TERMINAL BEACH Ghost Lotteries gets 8.5/10

Terminal Beach

Ghost Lotteries


Terminal Beach’s debut album Ghost Lotteries is a glorious ray of sunshine, full of texture, energy, and a clever mix of both upbeat and swirling, down-tempo tracks. Ghost Lotteries is a hard style to categorise, it infuses elements of blues, alt-country, indie, ambient, with a dash of classical elements. The range in styles and the technical prowess showcases what a talented group of musicians they are.

Lead singer, Rohin Hawksley, has a voice of sand and glue, which at times is reminiscent of Tom Waits. It is often accompanied by the effortless country-esque vocals of Clare James, whose harmonies make the album feel full of optimism and reflective bliss.

The album starts off like a shotgun with toe-tapping banger, Good Morning. A Set of Names follows and showcases some eddying guitarwork, but just when you feel it is going to go into guitar jam territory it reigns it in and ends tenderly and poignantly. The album then takes a much slower pace with string solos and spacious electro, with the guitar and drums taking a back seat.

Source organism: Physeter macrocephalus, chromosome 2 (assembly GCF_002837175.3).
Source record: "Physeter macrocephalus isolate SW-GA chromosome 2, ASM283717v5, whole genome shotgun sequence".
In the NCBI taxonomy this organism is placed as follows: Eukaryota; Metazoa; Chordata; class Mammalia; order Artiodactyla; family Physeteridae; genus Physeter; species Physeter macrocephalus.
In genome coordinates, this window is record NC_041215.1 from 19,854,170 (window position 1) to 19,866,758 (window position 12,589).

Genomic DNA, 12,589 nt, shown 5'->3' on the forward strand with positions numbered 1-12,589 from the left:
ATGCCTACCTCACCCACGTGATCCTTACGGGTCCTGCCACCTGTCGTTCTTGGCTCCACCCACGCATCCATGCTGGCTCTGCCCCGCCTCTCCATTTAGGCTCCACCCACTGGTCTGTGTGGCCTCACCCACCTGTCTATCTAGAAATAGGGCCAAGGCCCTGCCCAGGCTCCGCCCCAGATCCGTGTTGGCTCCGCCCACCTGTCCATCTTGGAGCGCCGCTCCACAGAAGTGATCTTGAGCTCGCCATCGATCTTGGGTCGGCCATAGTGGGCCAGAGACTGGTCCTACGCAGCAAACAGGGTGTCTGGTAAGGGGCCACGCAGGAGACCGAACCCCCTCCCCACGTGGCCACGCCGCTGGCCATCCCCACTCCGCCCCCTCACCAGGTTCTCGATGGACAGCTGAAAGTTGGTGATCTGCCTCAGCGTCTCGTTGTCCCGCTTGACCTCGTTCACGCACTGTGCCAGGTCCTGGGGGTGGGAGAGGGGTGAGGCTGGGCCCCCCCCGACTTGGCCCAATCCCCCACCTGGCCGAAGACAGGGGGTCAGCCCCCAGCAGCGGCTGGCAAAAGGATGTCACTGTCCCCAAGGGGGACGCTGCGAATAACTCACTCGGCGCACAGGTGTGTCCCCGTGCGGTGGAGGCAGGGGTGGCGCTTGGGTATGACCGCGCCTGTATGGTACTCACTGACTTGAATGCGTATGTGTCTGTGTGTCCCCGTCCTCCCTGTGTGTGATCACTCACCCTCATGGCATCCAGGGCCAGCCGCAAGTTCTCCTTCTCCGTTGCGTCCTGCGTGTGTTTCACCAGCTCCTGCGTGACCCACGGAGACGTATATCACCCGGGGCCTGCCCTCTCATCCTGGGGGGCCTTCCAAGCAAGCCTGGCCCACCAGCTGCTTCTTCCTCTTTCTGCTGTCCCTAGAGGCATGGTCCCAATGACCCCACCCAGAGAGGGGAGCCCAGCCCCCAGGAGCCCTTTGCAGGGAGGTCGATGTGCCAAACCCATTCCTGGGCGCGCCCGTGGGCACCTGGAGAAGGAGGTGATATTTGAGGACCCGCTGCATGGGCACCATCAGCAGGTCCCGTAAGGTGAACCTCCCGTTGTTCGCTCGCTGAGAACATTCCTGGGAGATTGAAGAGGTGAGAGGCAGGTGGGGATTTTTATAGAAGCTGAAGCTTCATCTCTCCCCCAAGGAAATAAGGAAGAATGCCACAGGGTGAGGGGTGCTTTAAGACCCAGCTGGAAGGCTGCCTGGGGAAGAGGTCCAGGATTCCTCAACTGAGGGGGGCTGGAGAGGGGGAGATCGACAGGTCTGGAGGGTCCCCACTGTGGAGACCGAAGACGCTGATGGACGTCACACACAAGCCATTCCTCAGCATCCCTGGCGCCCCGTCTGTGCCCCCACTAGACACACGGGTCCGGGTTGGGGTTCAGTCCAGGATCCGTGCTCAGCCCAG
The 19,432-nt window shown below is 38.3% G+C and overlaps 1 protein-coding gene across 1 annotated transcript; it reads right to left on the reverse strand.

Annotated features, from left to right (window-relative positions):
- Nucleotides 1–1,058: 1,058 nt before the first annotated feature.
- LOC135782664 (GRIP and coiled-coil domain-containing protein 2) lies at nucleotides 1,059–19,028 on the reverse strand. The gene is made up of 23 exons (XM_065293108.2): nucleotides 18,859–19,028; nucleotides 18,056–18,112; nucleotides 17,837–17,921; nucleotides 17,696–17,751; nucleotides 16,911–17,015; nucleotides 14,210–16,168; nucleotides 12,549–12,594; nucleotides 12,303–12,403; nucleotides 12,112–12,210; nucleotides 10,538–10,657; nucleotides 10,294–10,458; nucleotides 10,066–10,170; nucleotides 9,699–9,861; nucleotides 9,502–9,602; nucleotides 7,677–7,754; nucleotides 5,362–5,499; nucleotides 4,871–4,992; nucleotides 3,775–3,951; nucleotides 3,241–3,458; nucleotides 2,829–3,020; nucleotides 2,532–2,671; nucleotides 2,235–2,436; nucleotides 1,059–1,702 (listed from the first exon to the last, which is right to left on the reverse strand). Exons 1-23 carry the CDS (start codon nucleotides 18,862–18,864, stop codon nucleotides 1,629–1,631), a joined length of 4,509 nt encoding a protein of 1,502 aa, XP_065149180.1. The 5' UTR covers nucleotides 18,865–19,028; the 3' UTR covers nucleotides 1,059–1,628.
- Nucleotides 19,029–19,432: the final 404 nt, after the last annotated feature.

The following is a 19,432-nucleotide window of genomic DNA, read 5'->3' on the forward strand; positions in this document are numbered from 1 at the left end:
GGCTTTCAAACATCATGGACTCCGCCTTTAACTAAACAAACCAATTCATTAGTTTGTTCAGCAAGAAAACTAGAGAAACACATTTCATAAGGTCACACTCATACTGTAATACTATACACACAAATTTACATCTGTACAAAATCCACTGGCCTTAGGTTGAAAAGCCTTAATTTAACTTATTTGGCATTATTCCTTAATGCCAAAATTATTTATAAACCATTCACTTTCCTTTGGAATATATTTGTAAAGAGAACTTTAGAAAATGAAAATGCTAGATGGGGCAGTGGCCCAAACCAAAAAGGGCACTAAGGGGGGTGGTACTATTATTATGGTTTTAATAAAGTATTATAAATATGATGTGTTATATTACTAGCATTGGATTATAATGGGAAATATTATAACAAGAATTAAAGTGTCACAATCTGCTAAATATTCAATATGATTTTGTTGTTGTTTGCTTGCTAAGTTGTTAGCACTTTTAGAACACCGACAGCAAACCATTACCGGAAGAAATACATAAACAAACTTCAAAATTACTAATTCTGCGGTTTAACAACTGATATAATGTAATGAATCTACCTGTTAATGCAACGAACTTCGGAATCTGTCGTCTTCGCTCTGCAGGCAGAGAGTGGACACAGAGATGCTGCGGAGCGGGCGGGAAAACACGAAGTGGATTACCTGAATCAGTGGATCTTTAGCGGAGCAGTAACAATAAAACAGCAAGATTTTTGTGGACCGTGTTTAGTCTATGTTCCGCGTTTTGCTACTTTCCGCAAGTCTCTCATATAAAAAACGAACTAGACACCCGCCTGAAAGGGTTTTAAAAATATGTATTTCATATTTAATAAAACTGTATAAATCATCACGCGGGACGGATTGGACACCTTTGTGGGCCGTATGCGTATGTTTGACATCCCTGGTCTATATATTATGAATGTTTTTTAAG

Vessels is a standout track and shows the bands more ambient and experimental side. The album nears the end with the operatic Ghost Lotteries, which builds beautifully and is incredibly moving, it then then closes with Yellow Bellied Black Snake, which is a capacious, vocal led track that at times is harrowing.

It’s a detailed album that also feels unforced and raw, this is in part thanks to Hawksley’s lyrical work, which is candid, incisive, and deft. With lyrical wit such as “the whales are having a whale of a time” and “death is a poor man’s doctor” adding something more to love for those who gravitate towards the prose in songs.

Hawksley’s guttural vocals also ensure the album, despite its use of loops, space, layers, and an array of instruments, still has the vivacity and instinct we have come to love from blues and country music. Much like the music swaying from guitar led blues to ambient electro and strings, Hawksley’s vocals have impressive range, adding lovely shape and definition to the album.

There is the perfect amount of space left between phrases to make sure things are not over complicated, but there is enough technical artistry to ensure the music quietly reorders your brain. The result is a beautiful piece of work which you can get lost in and will also translate well on stage – this is by design, given it was recorded live.

When music from a little city like Perth starts to become enmeshed, and derivative musical trends reign supreme, it is refreshing to hear music that is forging its own path and following no one, and the result is something that is both utterly unique and authentic.


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